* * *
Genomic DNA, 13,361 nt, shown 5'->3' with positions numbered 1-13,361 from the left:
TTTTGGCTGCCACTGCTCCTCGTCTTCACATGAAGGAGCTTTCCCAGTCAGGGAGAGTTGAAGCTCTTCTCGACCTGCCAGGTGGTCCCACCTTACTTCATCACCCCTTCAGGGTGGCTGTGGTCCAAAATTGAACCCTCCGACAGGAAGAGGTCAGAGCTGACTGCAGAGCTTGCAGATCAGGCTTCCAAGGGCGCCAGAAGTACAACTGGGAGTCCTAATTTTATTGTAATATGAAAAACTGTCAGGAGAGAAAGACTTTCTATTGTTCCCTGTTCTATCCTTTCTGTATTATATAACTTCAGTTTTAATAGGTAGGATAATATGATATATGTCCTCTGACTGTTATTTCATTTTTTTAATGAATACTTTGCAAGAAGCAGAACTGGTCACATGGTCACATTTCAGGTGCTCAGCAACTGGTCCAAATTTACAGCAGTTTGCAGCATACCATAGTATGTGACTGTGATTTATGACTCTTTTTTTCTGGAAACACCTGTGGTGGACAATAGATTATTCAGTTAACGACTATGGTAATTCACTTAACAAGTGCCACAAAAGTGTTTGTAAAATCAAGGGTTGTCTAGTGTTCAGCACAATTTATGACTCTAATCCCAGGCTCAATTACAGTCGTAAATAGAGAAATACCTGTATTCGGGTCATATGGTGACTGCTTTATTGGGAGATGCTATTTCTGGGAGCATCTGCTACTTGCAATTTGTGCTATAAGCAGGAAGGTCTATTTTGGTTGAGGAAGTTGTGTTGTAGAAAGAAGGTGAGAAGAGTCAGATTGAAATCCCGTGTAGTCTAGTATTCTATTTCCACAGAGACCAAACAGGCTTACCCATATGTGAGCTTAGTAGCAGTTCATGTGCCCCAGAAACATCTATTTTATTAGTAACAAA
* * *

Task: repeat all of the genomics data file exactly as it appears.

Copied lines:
Genomic DNA, 13,361 nt, shown 5'->3' with positions numbered 1-13,361 from the left:
TTTTGGCTGCCACTGCTCCTCGTCTTCACATGAAGGAGCTTTCCCAGTCAGGGAGAGTTGAAGCTCTTCTCGACCTGCCAGGTGGTCCCACCTTACTTCATCACCCCTTCAGGGTGGCTGTGGTCCAAAATTGAACCCTCCGACAGGAAGAGGTCAGAGCTGACTGCAGAGCTTGCAGATCAGGCTTCCAAGGGCGCCAGAAGTACAACTGGGAGTCCTAATTTTATTGTAATATGAAAAACTGTCAGGAGAGAAAGACTTTCTATTGTTCCCTGTTCTATCCTTTCTGTATTATATAACTTCAGTTTTAATAGGTAGGATAATATGATATATGTCCTCTGACTGTTATTTCATTTTTTTAATGAATACTTTGCAAGAAGCAGAACTGGTCACATGGTCACATTTCAGGTGCTCAGCAACTGGTCCAAATTTACAGCAGTTTGCAGCATACCATAGTATGTGACTGTGATTTATGACTCTTTTTTTCTGGAAACACCTGTGGTGGACAATAGATTATTCAGTTAACGACTATGGTAATTCACTTAACAAGTGCCACAAAAGTGTTTGTAAAATCAAGGGTTGTCTAGTGTTCAGCACAATTTATGACTCTAATCCCAGGCTCAATTACAGTCGTAAATAGAGAAATACCTGTATTCGGGTCATATGGTGACTGCTTTATTGGGAGATGCTATTTCTGGGAGCATCTGCTACTTGCAATTTGTGCTATAAGCAGGAAGGTCTATTTTGGTTGAGGAAGTTGTGTTGTAGAAAGAAGGTGAGAAGAGTCAGATTGAAATCCCGTGTAGTCTAGTATTCTATTTCCACAGAGACCAAACAGGCTTACCCATATGTGAGCTTAGTAGCAGTTCATGTGCCCCAGAAACATCTATTTTATTAGTAACAAA